Death of a Bathhouse

A new film about the closing of Toronto's St Marc Spa

While it unofficially held the dubious title of “Toronto’s sketchiest bathhouse” for the latter part of its 19-year existence, there was more to the St Marc Spa than meth-heads and the dealers who loved them. Perched on top of a four-storey office building at Yonge and Wellesley, the long-running sex club was (oddly) about more than just sex.

The year before St Marc’s demise, former Fab columnist Rolyn Chambers (who also served as director of operations for its last two years) invited 10 local artists (including Sky Gilbert, Brad Fraser, Drasko Bogdanovic and Donnarama) to create installations in some of the private rooms. Co-created by Chambers and producer Raymond Helkio, Death of a Bathhouse combines footage of the club’s final days and interviews with the artists who created there.

Xtra: How did this piece come about?

Raymond Helkio: Rolyn had shot the footage years ago when the club was getting ready to close down. He didn’t have a specific intention of what to do with it. It was just a sort of archival documentation. The artists had done all this great work, and it was so sad to see all that beauty destroyed. No one except patrons of the club had ever seen it, so we wanted to take the opportunity to share it with the rest of the world.

What made St Marc Spa different from other bathhouses?

It’s the only bathhouse I’m aware of that had a full-time dedicated art space accessible to the public. When you came in the main door, you could go into the club if you were looking to get laid, but there was also the bar space, Grasp, an erotic club that had all kinds of art, performances and DJs. Having those two spaces connected made for this dynamically sexually charged art environment that’s not like anything else I’ve seen before or since. And the individual artist rooms were something special. Brad Fraser did this one that was all decorated with comic-book art. Donnarama made an incredible conspiracy theory installation that had images of 9/11, da Vinci’s Last Supper and Marilyn Monroe. You could lie back and get fucked while you stared up at art.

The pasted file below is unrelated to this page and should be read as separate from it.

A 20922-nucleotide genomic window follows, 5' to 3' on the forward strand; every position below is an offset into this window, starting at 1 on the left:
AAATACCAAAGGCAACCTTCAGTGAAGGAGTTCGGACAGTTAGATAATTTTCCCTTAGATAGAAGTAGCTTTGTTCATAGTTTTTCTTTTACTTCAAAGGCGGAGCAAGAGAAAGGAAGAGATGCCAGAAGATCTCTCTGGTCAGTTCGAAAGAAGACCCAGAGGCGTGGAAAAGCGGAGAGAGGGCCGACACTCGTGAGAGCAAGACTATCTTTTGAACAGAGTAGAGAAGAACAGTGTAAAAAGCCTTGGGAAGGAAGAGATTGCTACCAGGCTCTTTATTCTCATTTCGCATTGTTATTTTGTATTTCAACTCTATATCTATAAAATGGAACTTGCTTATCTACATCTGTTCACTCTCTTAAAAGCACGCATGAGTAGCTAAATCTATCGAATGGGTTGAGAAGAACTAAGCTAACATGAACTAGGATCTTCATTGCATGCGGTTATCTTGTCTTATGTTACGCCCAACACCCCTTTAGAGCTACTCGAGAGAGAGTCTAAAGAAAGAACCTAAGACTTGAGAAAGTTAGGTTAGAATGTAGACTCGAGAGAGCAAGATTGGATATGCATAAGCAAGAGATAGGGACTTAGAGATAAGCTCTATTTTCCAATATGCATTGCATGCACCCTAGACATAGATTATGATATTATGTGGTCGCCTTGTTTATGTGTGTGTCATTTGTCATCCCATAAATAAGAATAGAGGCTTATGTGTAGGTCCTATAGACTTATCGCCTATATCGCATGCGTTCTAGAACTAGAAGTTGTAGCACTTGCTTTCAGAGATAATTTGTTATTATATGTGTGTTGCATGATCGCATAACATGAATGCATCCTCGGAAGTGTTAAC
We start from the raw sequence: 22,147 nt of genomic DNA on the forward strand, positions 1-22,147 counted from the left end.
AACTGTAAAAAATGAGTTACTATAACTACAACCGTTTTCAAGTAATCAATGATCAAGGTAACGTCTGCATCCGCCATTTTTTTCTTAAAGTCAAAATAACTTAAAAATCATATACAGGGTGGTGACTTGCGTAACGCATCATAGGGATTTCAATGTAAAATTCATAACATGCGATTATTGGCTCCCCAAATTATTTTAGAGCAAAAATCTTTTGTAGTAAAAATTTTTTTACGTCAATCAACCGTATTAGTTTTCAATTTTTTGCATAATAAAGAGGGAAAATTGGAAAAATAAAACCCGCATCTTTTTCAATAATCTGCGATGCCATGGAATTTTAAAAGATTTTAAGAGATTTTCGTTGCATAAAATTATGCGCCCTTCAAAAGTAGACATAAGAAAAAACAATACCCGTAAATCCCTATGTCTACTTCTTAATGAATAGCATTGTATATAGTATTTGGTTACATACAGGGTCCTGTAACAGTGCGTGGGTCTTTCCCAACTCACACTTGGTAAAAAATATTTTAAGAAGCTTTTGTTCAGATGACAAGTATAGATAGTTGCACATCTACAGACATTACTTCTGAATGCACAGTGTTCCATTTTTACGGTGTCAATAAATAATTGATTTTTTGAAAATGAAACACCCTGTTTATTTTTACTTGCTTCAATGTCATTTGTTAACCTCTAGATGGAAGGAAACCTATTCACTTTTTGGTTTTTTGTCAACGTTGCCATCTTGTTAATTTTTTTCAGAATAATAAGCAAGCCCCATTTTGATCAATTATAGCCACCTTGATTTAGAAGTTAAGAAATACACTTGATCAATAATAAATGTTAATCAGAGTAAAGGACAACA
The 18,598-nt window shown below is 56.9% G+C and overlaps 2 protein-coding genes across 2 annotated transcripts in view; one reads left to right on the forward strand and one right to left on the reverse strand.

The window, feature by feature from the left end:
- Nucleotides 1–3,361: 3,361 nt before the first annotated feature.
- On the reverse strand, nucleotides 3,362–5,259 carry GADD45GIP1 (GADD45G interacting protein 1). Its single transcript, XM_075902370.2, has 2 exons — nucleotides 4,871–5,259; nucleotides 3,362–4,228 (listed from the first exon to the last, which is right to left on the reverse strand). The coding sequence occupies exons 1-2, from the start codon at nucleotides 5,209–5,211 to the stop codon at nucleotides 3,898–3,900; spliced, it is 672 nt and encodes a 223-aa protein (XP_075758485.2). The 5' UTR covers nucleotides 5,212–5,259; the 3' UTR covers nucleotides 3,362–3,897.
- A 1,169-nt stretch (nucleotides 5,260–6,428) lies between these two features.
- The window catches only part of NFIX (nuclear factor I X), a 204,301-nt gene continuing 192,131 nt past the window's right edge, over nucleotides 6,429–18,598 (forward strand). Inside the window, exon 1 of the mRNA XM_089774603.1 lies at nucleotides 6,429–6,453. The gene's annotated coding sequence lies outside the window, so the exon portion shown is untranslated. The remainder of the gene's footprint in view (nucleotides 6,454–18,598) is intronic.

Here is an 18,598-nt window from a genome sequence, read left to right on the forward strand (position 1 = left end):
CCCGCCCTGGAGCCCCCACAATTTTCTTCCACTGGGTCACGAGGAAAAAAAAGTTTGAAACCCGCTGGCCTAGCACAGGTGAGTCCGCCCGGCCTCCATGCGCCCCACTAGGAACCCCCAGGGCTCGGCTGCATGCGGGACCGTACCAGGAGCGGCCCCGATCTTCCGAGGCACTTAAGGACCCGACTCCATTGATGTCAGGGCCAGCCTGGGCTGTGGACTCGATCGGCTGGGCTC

There’s been a lot of talk about the death of the bathhouse lately, as more gays turn to the internet and smartphone apps to hook up. Are bathhouses destined to become a relic of the past?

Historically, bathhouses provided a safe space where you could come to fuck and know you weren’t going to get beat up. There’s definitely increasing conservatism in the gay community, both among young and older generations, and I think that comes partly from the apathy associated with a sense of safety. We have this idea that we have all these freedoms in Canada, like it’s a place completely free of homophobia, and that has an impact on how we express ourselves sexually. Bathhouses will always exist, but we’re not going to see that saturation level in terms of the number of clubs again.

Chris Dupuis

Chris Dupuis is a writer and curator originally from Toronto.

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